In Illinois, Clues to Obama's Electability





The rookie state senator from Chicago had driven 340 miles to explore southern Illinois, but Barb Brown could muster only 20 Democrats in this small town on the Mississippi River to have breakfast with him. She asked her niece and sister-in-law, who were helping in the kitchen, to come out to pad the audience.

"We tried to convince people that they needed to come out and meet with this senator from Chicago, who on top of everything else was African American," Brown, a circuit court clerk, said of the 1997 gathering. "We had people looking at us strangely."

As Sen. Barack Obama emerges as the presumptive Democratic presidential nominee, worries linger in his party over whether he can improve on his poor showing among many rural and blue-collar voters in the primaries. Clues to that question lie here, outside metro Chicago, in a 400-mile-long swath of corn and soybean fields that, in the coal country of its southern reaches, shares more with Kentucky and Missouri than Chicago.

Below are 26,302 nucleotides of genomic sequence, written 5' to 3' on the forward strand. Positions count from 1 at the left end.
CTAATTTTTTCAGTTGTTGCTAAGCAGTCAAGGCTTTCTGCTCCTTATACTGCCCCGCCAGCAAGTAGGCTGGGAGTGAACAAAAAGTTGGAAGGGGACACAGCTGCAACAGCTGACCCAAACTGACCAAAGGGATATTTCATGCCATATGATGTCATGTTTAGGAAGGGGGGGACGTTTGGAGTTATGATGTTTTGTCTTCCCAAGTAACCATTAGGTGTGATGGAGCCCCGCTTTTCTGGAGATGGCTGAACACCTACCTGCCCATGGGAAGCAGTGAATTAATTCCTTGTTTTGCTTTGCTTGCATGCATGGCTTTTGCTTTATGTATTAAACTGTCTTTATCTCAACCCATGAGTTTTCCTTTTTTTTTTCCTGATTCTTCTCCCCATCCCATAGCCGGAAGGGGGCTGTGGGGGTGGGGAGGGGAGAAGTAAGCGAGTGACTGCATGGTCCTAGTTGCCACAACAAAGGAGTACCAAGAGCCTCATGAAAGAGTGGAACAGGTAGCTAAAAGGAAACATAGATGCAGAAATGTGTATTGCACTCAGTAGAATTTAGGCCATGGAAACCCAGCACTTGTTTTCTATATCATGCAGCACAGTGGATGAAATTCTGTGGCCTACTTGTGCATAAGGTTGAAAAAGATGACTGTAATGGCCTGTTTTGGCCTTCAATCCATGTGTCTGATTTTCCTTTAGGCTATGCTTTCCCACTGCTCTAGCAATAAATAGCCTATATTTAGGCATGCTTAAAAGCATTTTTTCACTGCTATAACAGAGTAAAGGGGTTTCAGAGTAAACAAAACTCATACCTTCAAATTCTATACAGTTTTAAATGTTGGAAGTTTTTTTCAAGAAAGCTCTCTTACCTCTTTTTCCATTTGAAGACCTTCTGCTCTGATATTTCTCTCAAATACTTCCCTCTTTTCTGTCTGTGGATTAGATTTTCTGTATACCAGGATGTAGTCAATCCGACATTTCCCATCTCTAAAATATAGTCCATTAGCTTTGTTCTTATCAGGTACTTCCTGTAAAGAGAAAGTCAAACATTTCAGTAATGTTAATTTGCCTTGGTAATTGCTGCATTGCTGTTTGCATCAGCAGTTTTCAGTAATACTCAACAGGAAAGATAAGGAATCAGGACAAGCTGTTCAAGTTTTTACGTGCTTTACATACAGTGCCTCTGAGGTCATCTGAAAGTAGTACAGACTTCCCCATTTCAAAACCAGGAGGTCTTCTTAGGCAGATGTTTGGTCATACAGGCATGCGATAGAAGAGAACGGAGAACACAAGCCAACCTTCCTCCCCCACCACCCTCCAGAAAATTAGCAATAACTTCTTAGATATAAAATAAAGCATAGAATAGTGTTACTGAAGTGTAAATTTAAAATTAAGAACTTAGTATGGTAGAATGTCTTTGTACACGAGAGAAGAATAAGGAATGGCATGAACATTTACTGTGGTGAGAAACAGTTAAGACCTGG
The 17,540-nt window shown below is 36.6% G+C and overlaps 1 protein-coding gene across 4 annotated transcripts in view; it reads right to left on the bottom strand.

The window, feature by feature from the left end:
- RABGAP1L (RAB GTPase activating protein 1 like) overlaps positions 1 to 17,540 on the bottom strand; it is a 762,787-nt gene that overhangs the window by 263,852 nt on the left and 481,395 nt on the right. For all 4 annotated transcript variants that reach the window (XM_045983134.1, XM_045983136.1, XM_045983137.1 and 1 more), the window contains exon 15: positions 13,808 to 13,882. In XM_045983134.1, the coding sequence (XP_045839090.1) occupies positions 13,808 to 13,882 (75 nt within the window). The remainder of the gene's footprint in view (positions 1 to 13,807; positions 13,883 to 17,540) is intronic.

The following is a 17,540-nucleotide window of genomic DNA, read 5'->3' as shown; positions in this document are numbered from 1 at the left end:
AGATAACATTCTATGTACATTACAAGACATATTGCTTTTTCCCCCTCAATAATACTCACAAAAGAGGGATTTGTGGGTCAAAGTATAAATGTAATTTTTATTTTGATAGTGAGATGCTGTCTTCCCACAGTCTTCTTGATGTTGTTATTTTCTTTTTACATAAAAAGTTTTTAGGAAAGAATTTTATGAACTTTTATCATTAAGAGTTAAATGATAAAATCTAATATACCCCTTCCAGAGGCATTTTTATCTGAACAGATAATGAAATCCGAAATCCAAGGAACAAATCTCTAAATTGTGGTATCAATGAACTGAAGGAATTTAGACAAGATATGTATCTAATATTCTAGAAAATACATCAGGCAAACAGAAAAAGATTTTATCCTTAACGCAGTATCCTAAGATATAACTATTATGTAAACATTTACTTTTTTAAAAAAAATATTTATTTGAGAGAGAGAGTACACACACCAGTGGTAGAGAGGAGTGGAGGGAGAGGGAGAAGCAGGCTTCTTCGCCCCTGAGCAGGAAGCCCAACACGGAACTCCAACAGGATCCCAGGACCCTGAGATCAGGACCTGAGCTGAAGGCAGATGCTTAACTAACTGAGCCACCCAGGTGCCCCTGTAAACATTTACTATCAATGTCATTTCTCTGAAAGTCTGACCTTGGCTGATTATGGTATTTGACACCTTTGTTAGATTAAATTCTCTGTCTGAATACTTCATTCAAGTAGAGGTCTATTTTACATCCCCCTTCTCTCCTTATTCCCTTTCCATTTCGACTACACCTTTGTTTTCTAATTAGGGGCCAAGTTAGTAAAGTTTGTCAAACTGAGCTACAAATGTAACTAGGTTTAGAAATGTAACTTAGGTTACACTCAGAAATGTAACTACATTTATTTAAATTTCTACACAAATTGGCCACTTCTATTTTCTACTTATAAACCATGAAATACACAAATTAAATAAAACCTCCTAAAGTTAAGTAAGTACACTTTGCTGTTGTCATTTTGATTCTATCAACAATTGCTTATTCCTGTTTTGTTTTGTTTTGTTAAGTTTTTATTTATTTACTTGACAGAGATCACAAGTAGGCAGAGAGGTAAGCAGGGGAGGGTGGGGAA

Obama's courting of the region began soon after he was elected to the legislature in 1996. Southern Illinoisans interpreted the visits as a sign that he was already thinking about a future run for statewide office, but they also served as a self-education in the middle-American milieu that his Kansan grandparents hailed from but that he knew little of, having grown up in Hawaii and Indonesia and spent his adult years in big cities. Before mostly white audiences, Obama would joke about his name -- rhyming it with "yo mama" -- and test out his message about getting past divisions to solve problems.



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